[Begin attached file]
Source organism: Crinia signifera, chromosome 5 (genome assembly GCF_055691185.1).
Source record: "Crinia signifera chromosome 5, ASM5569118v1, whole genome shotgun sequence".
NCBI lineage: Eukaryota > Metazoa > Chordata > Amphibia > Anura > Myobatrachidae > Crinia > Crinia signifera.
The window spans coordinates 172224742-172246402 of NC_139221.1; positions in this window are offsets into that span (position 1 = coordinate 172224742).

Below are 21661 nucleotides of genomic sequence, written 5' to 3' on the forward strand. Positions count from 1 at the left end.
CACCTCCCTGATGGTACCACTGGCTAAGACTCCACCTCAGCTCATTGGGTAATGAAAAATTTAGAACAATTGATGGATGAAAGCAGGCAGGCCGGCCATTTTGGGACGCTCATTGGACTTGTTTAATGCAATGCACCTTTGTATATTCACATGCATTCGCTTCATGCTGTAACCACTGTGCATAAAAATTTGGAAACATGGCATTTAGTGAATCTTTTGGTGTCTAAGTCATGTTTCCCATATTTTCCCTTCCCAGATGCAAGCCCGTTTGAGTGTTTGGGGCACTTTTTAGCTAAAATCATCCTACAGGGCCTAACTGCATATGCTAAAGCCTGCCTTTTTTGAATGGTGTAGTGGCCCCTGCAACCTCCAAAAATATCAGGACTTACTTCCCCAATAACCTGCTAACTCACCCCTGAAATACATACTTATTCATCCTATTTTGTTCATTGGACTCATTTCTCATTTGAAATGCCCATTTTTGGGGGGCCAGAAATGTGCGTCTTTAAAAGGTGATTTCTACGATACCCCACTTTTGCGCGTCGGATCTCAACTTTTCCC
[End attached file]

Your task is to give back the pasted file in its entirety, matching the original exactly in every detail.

Source organism: Crinia signifera, chromosome 5 (genome assembly GCF_055691185.1).
Source record: "Crinia signifera chromosome 5, ASM5569118v1, whole genome shotgun sequence".
NCBI lineage: Eukaryota > Metazoa > Chordata > Amphibia > Anura > Myobatrachidae > Crinia > Crinia signifera.
The window spans coordinates 172224742-172246402 of NC_139221.1; positions in this window are offsets into that span (position 1 = coordinate 172224742).

Below are 21661 nucleotides of genomic sequence, written 5' to 3' on the forward strand. Positions count from 1 at the left end.
CACCTCCCTGATGGTACCACTGGCTAAGACTCCACCTCAGCTCATTGGGTAATGAAAAATTTAGAACAATTGATGGATGAAAGCAGGCAGGCCGGCCATTTTGGGACGCTCATTGGACTTGTTTAATGCAATGCACCTTTGTATATTCACATGCATTCGCTTCATGCTGTAACCACTGTGCATAAAAATTTGGAAACATGGCATTTAGTGAATCTTTTGGTGTCTAAGTCATGTTTCCCATATTTTCCCTTCCCAGATGCAAGCCCGTTTGAGTGTTTGGGGCACTTTTTAGCTAAAATCATCCTACAGGGCCTAACTGCATATGCTAAAGCCTGCCTTTTTTGAATGGTGTAGTGGCCCCTGCAACCTCCAAAAATATCAGGACTTACTTCCCCAATAACCTGCTAACTCACCCCTGAAATACATACTTATTCATCCTATTTTGTTCATTGGACTCATTTCTCATTTGAAATGCCCATTTTTGGGGGGCCAGAAATGTGCGTCTTTAAAAGGTGATTTCTACGATACCCCACTTTTGCGCGTCGGATCTCAACTTTTCCC